Strategic Hope

“Hope is not a strategy.” It’s an old adage used in military, business and political spheres (as well as the latest Mission Impossible movie).

It’s true. Hope alone won’t get you where you want to go. You need to plan and execute. Hope is not a strategy.

But you can be strategic about hope. 

I have found that there are two kinds of hope – what we hope for, and what we hope in

Whenever we hope for something meaningful, there is a cost.

I’m not talking about hoping for good weather for the barbecue. I’m talking about the hopes we hold deeply – for the start-up to prove all the sacrifice worth it; for the loved one to beat that addiction; for the long-awaited child.

Hopes not yet realised require our inner resources to keep them alive, especially when that hope goes unrealised day after day, year after year, even decade after decade. There is a cost to what we hope for.

And how well we meet the cost of what we hope for, depends on what we hope in

We know what we hope in by how we complete one sentence – “Even if everything else falls apart, I will be all right so long as…”

The end of that sentence will tell you what you put your hope in. 

And the substance and permanence of what we put our hope in will determine whether we have the inner resources to meet the cost of what we hope for.

History would tell us that putting our ultimate hope in financial resources, for instance, is not very strategic. Life, geopolitics and the economy are too fickle for that. There are simply no guarantees on our net worth.

What is your unshakeable foundation – what are you putting your hope in – that will ensure you have strength to draw on to meet the cost of holding on to your highest and deepest hopes?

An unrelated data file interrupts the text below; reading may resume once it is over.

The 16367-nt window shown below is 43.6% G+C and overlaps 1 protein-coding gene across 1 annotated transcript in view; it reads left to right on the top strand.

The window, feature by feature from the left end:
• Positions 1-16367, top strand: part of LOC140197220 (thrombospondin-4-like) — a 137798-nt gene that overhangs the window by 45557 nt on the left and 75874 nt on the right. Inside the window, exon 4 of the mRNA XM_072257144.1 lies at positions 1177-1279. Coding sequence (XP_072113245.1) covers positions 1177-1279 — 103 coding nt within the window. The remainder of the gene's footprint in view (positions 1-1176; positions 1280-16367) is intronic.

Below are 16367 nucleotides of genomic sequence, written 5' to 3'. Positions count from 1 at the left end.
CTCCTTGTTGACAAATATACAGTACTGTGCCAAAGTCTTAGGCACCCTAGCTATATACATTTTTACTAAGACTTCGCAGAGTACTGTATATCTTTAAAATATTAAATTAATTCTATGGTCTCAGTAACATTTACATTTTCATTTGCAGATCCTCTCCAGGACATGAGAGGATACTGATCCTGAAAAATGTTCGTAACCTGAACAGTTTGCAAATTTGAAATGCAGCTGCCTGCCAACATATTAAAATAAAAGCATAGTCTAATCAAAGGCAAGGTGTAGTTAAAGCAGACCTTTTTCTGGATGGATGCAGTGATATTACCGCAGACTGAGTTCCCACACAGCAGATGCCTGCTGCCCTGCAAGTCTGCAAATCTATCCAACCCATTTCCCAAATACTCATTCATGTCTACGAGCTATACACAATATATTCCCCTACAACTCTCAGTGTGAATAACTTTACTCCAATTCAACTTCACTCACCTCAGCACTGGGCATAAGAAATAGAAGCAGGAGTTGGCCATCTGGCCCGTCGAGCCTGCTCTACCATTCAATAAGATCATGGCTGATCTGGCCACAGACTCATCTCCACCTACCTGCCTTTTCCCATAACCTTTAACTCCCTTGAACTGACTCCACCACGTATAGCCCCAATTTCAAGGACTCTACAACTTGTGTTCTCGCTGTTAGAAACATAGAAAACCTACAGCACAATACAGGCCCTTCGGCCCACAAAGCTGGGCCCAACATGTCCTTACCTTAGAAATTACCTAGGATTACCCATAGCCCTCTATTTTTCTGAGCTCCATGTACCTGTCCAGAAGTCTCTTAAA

The worst possible strategy is to put our hope in what we hope for

Unfortunately, this is often a temptation. It is an easy trap to fall into, the thought of “Everything will be okay, as soon as (insert hoped-for situation here)”. It is easy to believe that that one missing piece is the key to a fully satisfied, fully flourishing life.

But when we place our hope in what we hope for, we make that thing the horizon of our vision, and it’s impossible to see beyond it. Which means we have no other source of strength with which to meet the cost of that hope deferred – or, in the worst instance, hope unfulfilled.

A better, more deliberate strategy is to place our hope in a source of strength we cannot lose, so we are fortified to hold on and keep paying the cost of what we hope to gain.

Where will you find your most unshakeable source of strength? What will you place your hope in that will allow you to reach for your greatest, most meaningful hopes?

If we are deliberate about what we place our hope in, we give ourselves the best possible chance to hold on as long as it takes to see realised what we hope for.